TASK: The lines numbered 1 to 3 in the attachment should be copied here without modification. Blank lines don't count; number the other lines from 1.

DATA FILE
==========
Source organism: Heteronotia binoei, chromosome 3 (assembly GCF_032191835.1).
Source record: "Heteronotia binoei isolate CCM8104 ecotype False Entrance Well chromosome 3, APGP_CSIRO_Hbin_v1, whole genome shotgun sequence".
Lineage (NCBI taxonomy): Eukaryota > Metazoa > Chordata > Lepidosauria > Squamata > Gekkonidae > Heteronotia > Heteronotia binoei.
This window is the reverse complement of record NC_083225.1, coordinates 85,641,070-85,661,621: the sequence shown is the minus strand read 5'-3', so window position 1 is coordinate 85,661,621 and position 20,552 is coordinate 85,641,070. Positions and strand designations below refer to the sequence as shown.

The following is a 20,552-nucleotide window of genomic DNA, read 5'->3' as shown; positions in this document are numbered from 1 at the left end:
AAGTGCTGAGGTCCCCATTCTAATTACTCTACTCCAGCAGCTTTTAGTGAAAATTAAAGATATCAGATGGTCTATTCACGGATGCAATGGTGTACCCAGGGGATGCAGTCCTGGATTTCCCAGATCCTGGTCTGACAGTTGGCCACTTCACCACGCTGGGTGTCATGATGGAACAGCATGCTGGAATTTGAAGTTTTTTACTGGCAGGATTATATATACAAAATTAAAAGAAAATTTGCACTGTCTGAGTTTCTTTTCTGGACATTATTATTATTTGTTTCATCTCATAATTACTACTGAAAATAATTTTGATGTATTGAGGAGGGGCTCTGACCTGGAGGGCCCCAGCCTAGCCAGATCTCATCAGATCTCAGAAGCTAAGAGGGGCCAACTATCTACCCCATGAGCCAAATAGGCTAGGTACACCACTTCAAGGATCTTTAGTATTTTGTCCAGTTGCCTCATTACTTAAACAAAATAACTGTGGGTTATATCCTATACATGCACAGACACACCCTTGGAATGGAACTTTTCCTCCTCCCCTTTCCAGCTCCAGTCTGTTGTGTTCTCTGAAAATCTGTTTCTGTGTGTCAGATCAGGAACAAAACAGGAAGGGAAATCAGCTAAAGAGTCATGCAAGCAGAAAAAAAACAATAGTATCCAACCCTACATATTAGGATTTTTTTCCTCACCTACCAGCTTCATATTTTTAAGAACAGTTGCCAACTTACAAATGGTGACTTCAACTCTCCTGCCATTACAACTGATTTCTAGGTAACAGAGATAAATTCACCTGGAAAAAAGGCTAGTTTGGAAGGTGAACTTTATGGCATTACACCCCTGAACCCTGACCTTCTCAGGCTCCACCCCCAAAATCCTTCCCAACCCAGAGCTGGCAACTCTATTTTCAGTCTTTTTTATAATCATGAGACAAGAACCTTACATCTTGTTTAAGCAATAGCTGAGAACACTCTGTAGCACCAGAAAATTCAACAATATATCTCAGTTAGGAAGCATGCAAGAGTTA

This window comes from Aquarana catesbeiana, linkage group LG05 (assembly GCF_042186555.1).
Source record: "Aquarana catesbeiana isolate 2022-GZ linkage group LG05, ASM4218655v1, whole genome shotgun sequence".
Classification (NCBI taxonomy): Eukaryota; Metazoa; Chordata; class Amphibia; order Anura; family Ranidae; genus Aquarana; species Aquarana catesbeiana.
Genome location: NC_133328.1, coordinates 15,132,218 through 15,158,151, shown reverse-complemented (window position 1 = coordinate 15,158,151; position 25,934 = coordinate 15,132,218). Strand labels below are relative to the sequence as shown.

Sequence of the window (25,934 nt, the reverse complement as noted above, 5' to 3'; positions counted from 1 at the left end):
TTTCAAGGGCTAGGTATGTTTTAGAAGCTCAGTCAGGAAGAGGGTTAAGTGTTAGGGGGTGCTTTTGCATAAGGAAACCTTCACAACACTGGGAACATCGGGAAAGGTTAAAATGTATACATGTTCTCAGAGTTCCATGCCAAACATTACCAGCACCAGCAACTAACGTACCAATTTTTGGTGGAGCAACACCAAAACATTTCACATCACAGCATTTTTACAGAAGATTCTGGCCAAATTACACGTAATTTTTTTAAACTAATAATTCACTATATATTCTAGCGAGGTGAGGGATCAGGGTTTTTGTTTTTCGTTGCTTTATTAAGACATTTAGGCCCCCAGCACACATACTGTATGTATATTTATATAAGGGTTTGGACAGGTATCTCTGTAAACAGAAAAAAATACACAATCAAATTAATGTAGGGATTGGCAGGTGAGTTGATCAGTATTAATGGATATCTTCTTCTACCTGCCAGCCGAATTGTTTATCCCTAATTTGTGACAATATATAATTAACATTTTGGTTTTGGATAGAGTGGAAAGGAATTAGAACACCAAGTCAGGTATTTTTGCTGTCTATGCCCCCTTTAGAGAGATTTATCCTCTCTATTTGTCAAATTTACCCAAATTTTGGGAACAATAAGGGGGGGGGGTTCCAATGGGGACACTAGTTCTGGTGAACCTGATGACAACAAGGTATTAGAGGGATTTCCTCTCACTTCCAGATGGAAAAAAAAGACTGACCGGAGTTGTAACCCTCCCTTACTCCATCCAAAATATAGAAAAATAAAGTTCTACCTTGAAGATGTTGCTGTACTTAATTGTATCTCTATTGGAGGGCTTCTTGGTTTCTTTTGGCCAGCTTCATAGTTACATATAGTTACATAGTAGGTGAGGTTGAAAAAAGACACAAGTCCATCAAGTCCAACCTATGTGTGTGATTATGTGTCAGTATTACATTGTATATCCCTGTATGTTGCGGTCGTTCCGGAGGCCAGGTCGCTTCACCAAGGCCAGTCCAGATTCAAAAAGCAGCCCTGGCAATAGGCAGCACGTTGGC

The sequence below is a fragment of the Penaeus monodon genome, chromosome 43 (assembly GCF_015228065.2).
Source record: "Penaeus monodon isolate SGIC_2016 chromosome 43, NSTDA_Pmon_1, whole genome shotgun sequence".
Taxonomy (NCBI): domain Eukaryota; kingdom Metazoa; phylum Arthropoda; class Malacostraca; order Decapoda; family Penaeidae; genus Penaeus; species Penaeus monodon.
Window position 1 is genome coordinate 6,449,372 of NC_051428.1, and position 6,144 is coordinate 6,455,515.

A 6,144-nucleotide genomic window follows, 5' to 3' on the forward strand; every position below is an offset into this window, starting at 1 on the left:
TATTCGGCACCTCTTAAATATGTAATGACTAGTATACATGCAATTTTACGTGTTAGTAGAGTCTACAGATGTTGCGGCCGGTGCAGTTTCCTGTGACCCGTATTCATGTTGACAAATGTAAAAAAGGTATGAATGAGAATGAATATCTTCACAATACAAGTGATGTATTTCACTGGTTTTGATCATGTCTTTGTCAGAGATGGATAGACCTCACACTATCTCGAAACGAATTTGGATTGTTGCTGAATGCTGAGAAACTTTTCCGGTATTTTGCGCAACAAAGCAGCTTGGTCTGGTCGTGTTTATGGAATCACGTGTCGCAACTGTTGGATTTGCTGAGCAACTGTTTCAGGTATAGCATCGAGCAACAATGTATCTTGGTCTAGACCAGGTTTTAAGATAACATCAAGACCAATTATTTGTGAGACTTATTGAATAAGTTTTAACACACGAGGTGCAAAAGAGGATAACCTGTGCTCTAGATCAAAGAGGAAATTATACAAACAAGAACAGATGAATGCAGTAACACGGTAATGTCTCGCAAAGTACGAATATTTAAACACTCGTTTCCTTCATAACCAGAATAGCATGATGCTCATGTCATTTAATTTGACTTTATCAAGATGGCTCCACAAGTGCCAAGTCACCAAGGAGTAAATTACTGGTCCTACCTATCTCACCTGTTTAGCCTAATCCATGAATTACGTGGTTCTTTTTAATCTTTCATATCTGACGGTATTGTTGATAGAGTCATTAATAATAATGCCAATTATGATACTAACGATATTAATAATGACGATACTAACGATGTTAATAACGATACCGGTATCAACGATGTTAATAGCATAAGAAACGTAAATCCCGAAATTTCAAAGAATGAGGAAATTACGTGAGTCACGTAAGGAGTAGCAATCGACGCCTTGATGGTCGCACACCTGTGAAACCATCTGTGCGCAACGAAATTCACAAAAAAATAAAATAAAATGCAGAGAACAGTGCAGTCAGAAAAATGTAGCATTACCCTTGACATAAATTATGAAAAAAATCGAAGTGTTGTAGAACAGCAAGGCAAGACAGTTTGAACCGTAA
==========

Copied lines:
Source organism: Heteronotia binoei, chromosome 3 (assembly GCF_032191835.1).
Source record: "Heteronotia binoei isolate CCM8104 ecotype False Entrance Well chromosome 3, APGP_CSIRO_Hbin_v1, whole genome shotgun sequence".
Lineage (NCBI taxonomy): Eukaryota > Metazoa > Chordata > Lepidosauria > Squamata > Gekkonidae > Heteronotia > Heteronotia binoei.